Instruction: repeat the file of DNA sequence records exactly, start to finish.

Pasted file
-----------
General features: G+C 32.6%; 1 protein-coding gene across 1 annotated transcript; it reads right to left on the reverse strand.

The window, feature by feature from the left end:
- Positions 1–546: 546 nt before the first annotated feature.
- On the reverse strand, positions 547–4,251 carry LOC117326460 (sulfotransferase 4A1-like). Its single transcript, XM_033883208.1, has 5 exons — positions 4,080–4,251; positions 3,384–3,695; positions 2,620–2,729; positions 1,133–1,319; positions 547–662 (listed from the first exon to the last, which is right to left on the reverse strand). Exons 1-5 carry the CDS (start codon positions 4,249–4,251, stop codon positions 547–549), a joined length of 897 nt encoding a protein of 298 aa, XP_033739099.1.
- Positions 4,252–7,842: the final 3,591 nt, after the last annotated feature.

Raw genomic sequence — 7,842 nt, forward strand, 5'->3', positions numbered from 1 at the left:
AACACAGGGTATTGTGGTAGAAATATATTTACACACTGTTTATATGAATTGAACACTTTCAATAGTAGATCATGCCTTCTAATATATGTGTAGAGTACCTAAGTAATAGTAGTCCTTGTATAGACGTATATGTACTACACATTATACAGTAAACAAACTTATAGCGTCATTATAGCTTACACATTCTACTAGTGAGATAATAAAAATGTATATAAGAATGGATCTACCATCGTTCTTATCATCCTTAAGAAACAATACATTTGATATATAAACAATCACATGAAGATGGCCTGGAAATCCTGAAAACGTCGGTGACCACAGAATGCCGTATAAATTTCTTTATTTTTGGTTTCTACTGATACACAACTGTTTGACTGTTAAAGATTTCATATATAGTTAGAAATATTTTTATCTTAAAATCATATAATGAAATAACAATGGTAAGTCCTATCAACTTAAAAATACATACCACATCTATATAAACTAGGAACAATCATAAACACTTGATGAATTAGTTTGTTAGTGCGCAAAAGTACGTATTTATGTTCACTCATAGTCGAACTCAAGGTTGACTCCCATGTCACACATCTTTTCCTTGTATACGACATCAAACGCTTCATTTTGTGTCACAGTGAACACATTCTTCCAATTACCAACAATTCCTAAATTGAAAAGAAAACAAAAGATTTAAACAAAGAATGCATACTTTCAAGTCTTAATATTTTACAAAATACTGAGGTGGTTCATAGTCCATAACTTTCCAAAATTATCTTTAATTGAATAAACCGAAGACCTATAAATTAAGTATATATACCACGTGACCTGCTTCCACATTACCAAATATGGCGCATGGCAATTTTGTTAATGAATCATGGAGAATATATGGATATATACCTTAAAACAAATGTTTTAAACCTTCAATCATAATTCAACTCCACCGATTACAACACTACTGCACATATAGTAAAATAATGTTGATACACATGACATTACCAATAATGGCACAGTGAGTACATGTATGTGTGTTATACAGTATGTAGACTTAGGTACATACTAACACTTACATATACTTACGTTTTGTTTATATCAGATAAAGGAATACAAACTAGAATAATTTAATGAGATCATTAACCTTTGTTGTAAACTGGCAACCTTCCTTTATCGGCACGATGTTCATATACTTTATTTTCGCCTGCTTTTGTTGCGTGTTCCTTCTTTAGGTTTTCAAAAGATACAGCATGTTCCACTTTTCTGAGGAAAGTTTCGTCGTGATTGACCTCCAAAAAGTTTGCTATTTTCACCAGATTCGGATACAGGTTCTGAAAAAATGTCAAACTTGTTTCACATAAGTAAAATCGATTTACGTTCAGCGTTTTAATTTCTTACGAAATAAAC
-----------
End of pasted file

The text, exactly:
General features: G+C 32.6%; 1 protein-coding gene across 1 annotated transcript; it reads right to left on the reverse strand.

The window, feature by feature from the left end:
- Positions 1–546: 546 nt before the first annotated feature.
- On the reverse strand, positions 547–4,251 carry LOC117326460 (sulfotransferase 4A1-like). Its single transcript, XM_033883208.1, has 5 exons — positions 4,080–4,251; positions 3,384–3,695; positions 2,620–2,729; positions 1,133–1,319; positions 547–662 (listed from the first exon to the last, which is right to left on the reverse strand). Exons 1-5 carry the CDS (start codon positions 4,249–4,251, stop codon positions 547–549), a joined length of 897 nt encoding a protein of 298 aa, XP_033739099.1.
- Positions 4,252–7,842: the final 3,591 nt, after the last annotated feature.

Raw genomic sequence — 7,842 nt, forward strand, 5'->3', positions numbered from 1 at the left:
AACACAGGGTATTGTGGTAGAAATATATTTACACACTGTTTATATGAATTGAACACTTTCAATAGTAGATCATGCCTTCTAATATATGTGTAGAGTACCTAAGTAATAGTAGTCCTTGTATAGACGTATATGTACTACACATTATACAGTAAACAAACTTATAGCGTCATTATAGCTTACACATTCTACTAGTGAGATAATAAAAATGTATATAAGAATGGATCTACCATCGTTCTTATCATCCTTAAGAAACAATACATTTGATATATAAACAATCACATGAAGATGGCCTGGAAATCCTGAAAACGTCGGTGACCACAGAATGCCGTATAAATTTCTTTATTTTTGGTTTCTACTGATACACAACTGTTTGACTGTTAAAGATTTCATATATAGTTAGAAATATTTTTATCTTAAAATCATATAATGAAATAACAATGGTAAGTCCTATCAACTTAAAAATACATACCACATCTATATAAACTAGGAACAATCATAAACACTTGATGAATTAGTTTGTTAGTGCGCAAAAGTACGTATTTATGTTCACTCATAGTCGAACTCAAGGTTGACTCCCATGTCACACATCTTTTCCTTGTATACGACATCAAACGCTTCATTTTGTGTCACAGTGAACACATTCTTCCAATTACCAACAATTCCTAAATTGAAAAGAAAACAAAAGATTTAAACAAAGAATGCATACTTTCAAGTCTTAATATTTTACAAAATACTGAGGTGGTTCATAGTCCATAACTTTCCAAAATTATCTTTAATTGAATAAACCGAAGACCTATAAATTAAGTATATATACCACGTGACCTGCTTCCACATTACCAAATATGGCGCATGGCAATTTTGTTAATGAATCATGGAGAATATATGGATATATACCTTAAAACAAATGTTTTAAACCTTCAATCATAATTCAACTCCACCGATTACAACACTACTGCACATATAGTAAAATAATGTTGATACACATGACATTACCAATAATGGCACAGTGAGTACATGTATGTGTGTTATACAGTATGTAGACTTAGGTACATACTAACACTTACATATACTTACGTTTTGTTTATATCAGATAAAGGAATACAAACTAGAATAATTTAATGAGATCATTAACCTTTGTTGTAAACTGGCAACCTTCCTTTATCGGCACGATGTTCATATACTTTATTTTCGCCTGCTTTTGTTGCGTGTTCCTTCTTTAGGTTTTCAAAAGATACAGCATGTTCCACTTTTCTGAGGAAAGTTTCGTCGTGATTGACCTCCAAAAAGTTTGCTATTTTCACCAGATTCGGATACAGGTTCTGAAAAAATGTCAAACTTGTTTCACATAAGTAAAATCGATTTACGTTCAGCGTTTTAATTTCTTACGAAATAAAC